After a fun afternoon in a community pool I happily sang out to my six year old, “Ok, time to go. Please pick up the swim noodle and get out of the pool.”
There was no response although I was staring directly at her.
I then called out her name so there would be no mistake, “Autumn, please pick up the swim noodle and get out of the pool.”
I was met with a blank stare. I double checked the identity of the child. Yes, it was my daughter and not someone else’s. I tried again.
“Pick up the swim noodle.”
She made direct eye contact this time.
“The swim noodle.”
“The noodle,” I clarified.
“ The noooooodle,” I emphasized.
She stared at me with no emotion. I wondered if my voice had actually come out of my mouth.
“Noooooooodle!" I screamed. The child next her glanced furtively around and ducked her head under the water.
A mother next to me confirmed that she had indeed heard my voice as had the rest of the neighborhood.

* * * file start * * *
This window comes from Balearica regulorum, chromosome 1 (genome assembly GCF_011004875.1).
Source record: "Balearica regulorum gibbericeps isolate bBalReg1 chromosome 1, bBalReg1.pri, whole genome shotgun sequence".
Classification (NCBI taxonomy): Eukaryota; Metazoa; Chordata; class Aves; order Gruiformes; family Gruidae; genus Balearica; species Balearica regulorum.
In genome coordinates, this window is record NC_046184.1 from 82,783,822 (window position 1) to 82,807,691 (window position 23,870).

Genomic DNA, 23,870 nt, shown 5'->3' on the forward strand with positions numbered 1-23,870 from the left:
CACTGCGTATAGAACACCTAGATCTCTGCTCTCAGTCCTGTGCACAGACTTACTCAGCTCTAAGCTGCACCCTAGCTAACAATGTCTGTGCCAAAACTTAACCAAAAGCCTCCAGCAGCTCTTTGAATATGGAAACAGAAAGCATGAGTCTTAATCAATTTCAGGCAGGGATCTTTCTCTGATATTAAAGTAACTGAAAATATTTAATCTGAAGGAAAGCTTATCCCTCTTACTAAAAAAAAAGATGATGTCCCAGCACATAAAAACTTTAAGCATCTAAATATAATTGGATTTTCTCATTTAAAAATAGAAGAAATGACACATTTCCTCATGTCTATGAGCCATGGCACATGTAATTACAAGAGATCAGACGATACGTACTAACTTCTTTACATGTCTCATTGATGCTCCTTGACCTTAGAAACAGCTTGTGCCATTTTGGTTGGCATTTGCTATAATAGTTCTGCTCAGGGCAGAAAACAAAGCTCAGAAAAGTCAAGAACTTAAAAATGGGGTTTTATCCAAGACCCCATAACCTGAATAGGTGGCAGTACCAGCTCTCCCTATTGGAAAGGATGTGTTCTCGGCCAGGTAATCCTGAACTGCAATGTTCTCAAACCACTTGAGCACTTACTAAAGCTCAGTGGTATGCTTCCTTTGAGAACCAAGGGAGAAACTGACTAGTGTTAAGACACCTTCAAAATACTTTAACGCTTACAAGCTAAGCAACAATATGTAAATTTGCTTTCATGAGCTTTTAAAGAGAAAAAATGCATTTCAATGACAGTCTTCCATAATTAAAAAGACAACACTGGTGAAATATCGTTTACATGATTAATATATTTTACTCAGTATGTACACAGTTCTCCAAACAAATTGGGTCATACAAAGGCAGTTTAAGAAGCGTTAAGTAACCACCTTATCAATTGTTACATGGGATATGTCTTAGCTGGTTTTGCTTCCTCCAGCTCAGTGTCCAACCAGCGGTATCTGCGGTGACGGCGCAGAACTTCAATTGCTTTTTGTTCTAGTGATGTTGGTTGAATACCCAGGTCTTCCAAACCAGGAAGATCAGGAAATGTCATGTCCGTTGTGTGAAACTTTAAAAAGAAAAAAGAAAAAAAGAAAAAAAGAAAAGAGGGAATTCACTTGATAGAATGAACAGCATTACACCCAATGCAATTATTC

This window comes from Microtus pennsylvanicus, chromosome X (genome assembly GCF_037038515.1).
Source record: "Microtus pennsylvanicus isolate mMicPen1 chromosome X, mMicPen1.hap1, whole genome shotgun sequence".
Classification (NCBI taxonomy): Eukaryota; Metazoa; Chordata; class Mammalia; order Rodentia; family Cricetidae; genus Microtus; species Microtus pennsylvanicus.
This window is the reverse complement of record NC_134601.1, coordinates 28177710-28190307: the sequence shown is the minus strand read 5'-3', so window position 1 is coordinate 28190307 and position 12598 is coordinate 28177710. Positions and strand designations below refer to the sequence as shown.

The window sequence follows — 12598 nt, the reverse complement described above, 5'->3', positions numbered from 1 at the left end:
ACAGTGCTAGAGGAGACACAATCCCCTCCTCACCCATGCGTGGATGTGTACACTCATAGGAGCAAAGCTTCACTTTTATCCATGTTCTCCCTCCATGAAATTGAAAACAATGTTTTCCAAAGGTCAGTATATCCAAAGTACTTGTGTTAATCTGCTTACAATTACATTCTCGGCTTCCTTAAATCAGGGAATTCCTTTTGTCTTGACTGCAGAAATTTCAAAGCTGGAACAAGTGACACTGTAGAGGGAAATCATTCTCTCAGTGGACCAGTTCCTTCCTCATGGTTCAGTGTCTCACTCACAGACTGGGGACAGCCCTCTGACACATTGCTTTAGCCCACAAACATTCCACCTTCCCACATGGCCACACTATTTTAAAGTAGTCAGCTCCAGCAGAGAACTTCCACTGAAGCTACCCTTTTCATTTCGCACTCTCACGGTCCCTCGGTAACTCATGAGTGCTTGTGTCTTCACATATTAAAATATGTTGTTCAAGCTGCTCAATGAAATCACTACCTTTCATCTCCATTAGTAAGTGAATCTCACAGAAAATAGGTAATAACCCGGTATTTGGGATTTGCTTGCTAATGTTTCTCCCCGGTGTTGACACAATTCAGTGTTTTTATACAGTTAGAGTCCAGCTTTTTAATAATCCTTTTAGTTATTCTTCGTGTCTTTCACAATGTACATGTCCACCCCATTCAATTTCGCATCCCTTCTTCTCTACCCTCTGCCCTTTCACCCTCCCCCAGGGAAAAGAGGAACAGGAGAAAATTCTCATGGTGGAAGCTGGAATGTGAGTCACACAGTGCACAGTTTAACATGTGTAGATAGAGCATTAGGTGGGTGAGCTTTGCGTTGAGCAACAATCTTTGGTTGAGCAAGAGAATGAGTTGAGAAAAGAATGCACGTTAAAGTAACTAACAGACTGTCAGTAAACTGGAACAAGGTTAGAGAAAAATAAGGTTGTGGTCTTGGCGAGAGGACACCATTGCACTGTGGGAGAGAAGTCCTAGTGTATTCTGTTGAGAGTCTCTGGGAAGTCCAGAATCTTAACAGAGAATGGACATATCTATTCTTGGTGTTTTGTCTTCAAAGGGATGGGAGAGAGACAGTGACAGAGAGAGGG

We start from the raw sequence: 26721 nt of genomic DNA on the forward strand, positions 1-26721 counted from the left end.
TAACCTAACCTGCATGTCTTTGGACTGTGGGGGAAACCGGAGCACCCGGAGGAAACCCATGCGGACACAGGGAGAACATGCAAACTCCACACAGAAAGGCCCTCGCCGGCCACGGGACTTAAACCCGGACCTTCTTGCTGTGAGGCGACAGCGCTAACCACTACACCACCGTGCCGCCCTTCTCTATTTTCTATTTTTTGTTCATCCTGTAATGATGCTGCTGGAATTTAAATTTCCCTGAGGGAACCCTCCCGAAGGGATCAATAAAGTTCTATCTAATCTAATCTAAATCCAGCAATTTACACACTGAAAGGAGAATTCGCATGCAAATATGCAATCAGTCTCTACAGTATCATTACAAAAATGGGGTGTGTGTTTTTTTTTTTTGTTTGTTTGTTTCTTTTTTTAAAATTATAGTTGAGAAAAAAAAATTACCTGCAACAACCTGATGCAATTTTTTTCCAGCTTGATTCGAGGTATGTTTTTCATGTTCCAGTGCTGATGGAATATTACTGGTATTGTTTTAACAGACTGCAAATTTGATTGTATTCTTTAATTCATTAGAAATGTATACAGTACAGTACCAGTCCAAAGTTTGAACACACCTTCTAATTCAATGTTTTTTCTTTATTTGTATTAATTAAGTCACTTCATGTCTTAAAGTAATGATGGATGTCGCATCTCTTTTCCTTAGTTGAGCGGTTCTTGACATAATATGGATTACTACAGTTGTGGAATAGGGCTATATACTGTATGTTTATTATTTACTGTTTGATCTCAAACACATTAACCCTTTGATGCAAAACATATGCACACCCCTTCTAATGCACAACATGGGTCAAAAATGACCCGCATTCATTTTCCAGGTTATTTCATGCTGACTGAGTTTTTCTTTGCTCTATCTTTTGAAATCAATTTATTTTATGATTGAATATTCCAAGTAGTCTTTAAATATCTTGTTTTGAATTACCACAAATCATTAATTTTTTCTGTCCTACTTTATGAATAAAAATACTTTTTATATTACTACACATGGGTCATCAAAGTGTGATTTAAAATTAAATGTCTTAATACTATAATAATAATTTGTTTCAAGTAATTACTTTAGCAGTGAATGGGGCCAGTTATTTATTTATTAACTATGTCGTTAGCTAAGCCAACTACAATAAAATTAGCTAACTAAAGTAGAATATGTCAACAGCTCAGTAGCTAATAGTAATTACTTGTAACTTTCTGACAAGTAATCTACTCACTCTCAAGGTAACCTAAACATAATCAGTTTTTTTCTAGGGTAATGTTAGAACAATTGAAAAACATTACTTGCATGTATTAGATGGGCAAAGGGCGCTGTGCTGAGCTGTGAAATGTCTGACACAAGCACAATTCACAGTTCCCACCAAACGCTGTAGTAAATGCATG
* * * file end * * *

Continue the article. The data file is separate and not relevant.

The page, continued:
I tried again but with a hand signal, “Noodle.”
Again, no response.
I cleared my throat and bellowed, “ Noooooodle!”
By this time I no longer cared about the pool toy and called out, “Autumn, time to get out of the pool!”
Seven children got out of the pool.
I put on white face makeup and mimed getting out of the pool.
A neon arrow flashed the way to the steps and I waved my arms like I was parking a 747.
My voice cracked, “Out of the pool.”
That is when the light bulb went off.
I decided then and there that when I get old I am going to fake deafness.
“Mom, it is time to brush your dentures and take your medicine.”
“Your teeeeeeeeeeeeth.” “Teeeth.”
“Time for bed and medicine.”
“Mom!” she will yell in my ear, “teeth and pills!”
I will wait until she is good and frustrated and then I will do it.
I will also tell her not to yell at me.
After all, I heard her the first time.
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